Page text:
The bloody roots: Our Liberation War of 1971

Pamelia Khaled:

“The more you get hurt the more you incur loss.” (Tagore). There were many stories after the ‘black night’ of 25th March 1971. Among them, I’m narrating a special one that might seem insignificant in comparison to the others, but it has had a tremendous effect on my family, as it cost us a great deal and left our hearts empty, with a feeling of nothingness.

The plunderers at that time were the collaborators of the then Pakistan Army and were traitors who worked against Bangladesh and were known as ‘Razakars’ and ‘Al- Badars’. In 1971, they arrested my brother, Muhammad Shamsul Islam, an exuberant, talented young man of 23, who was then a famous soccer player. Memories of him are still distinct and vivid in our memories. These Razakars and Al-Badars tortured my brother brutally and handed him over to the Pakistan Army to be further tormented. On that night, they must have felt exalted and proud that they had caught a Freedom Fighter, in Bangla a Muktijodhdha.

Since that incident, more than four decades have passed by, but it was only on February 13, 2013, that I wrote this story, recalling my memories while sitting at a coffee shop at Mount Pleasant &Eglinton in Toronto, Canada. Today, I am not emotional anymore; rather, I’m hurt to see that all the martyrs of Bangladesh have not got justice yet. Justice delayed is justice denied.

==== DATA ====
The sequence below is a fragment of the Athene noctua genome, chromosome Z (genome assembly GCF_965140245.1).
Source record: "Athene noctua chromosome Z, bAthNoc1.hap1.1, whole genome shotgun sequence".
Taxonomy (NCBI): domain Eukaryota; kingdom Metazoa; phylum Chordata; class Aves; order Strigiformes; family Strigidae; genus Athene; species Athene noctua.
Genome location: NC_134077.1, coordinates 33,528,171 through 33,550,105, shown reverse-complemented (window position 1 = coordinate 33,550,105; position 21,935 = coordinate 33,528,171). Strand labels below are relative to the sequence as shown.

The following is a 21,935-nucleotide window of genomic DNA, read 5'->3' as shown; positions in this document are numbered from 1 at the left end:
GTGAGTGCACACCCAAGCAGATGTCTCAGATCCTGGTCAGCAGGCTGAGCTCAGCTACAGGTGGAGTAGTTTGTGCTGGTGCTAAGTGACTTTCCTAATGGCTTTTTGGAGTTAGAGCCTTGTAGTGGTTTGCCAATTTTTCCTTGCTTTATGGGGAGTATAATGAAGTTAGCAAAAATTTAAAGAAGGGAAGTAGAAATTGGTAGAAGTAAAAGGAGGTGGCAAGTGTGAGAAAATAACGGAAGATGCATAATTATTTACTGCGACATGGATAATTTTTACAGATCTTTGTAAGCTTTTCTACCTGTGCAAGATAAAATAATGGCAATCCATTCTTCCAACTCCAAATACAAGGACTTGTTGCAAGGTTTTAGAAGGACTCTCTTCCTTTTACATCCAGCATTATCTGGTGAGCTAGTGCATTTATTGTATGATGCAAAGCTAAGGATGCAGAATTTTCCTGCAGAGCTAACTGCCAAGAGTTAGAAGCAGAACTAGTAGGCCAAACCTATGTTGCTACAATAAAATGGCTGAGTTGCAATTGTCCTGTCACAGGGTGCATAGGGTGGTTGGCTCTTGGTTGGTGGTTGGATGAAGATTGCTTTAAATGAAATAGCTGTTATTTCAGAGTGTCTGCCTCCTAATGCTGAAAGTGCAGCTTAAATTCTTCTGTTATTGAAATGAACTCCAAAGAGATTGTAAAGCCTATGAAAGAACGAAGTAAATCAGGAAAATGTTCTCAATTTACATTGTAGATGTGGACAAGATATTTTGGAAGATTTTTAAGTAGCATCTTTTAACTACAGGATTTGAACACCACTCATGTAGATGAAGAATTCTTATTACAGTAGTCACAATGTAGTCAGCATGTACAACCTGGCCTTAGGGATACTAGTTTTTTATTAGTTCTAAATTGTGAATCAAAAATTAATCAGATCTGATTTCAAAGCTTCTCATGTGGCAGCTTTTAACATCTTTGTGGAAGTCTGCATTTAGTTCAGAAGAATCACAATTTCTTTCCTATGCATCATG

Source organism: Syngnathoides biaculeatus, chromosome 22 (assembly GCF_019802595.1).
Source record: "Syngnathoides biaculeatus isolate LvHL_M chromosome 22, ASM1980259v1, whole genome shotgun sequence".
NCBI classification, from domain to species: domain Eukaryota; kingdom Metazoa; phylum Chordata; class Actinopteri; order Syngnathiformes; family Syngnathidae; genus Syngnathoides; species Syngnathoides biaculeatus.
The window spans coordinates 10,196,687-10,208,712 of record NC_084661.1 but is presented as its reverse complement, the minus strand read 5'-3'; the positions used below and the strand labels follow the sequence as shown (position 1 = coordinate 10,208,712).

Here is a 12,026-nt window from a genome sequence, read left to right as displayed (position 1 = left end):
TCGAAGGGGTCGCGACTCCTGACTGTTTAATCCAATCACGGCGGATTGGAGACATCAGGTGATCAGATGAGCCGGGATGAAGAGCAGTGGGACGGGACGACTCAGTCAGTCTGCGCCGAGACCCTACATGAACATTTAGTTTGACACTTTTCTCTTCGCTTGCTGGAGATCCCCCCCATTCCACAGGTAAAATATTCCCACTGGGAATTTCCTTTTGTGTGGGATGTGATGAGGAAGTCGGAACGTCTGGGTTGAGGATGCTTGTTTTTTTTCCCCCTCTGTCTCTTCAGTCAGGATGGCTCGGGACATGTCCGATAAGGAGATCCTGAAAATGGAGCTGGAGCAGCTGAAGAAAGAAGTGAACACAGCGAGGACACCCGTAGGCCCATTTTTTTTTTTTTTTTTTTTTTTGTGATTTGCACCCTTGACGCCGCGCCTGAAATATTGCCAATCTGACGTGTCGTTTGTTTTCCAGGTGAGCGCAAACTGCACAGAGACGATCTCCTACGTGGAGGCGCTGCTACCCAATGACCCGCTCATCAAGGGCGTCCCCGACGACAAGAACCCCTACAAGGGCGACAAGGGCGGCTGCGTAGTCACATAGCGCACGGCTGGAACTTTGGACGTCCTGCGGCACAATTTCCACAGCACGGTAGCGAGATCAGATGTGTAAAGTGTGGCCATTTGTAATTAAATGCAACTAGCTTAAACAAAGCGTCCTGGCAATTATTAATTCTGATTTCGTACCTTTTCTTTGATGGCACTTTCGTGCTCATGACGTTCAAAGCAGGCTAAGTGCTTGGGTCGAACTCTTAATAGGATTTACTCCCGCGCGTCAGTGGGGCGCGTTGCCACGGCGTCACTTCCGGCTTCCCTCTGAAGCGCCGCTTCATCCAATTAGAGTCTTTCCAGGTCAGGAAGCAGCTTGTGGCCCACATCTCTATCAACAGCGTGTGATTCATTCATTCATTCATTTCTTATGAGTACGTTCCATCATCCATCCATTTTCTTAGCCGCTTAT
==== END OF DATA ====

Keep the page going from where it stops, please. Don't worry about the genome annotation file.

Our home was in Nandina, which is known as a big ‘bazaar’, a marketplace in a suburban area; and it is also known for its famous school Maharani Hemanta Kumari Pilot High School and the railway station. The country’s official website describes Nandina as one of the developed villages situated 10 kilometers (km) away from Jamalpur, which is a famous business center. The literacy rate of this village is about 90 percent. Nandina is also considered one of the most important education hubs in the Jamalpur district, and a few of the people from this village became high officials at home and abroad.

This small locality had a great significance during the Liberation War. Nandina is situated by the riverside of Brahmaputra River, 147 km north of the capital city Dhaka, the national capital. Nandina is an important center for rice, sugarcane, jute, tobacco, and mustard — which are produced in the region. This semi-urban place is connected by road, rail, and river with Jamalpur, the district city, Dhaka, and the rest of the country.

To the north of Brahmaputra, there is a huge Charland, known locally as Char (covered with pure sand). It is surrounded by the small river Maragang (flowing out of Brahmaputra). In winter, Maragang dries up partly and it looks beautiful for its calmness.

In the evening, the scenic beauty of the bluish Garo hills turns magnificent to the north of the Brahmaputra River; this is the northern border of Bangladesh and India. According to one oral tradition, the Garos first migrated to the Garo Hills from Tibet (referred to as Tibotgre) around 400 BC under the leadership of JappaJalimpa, who crossed the Brahmaputra and ‘tentatively’ settled on the river valley and the neighboring areas of Bangladesh.

At the beginning of the Liberation War in 1971, most of the Hindu families crossed this river and moved to India for their safety. In the same way too, many East Pakistani (now Bangladeshi) youths crossed the river to be trained as Freedom Fighters at the camps in India. The Al-Badars and Razakars were much watchful to cover Brahmaputra River as India is very close to the northern part of this river. During the war, the Pakistan Army based their camp at the large building of Nandina Union Council and in different parts of Nandina Maharani HemantaKuamri Pilot School and Nandina College. The Al Badars and Razakars also set up their camps in a part of the huge school campus.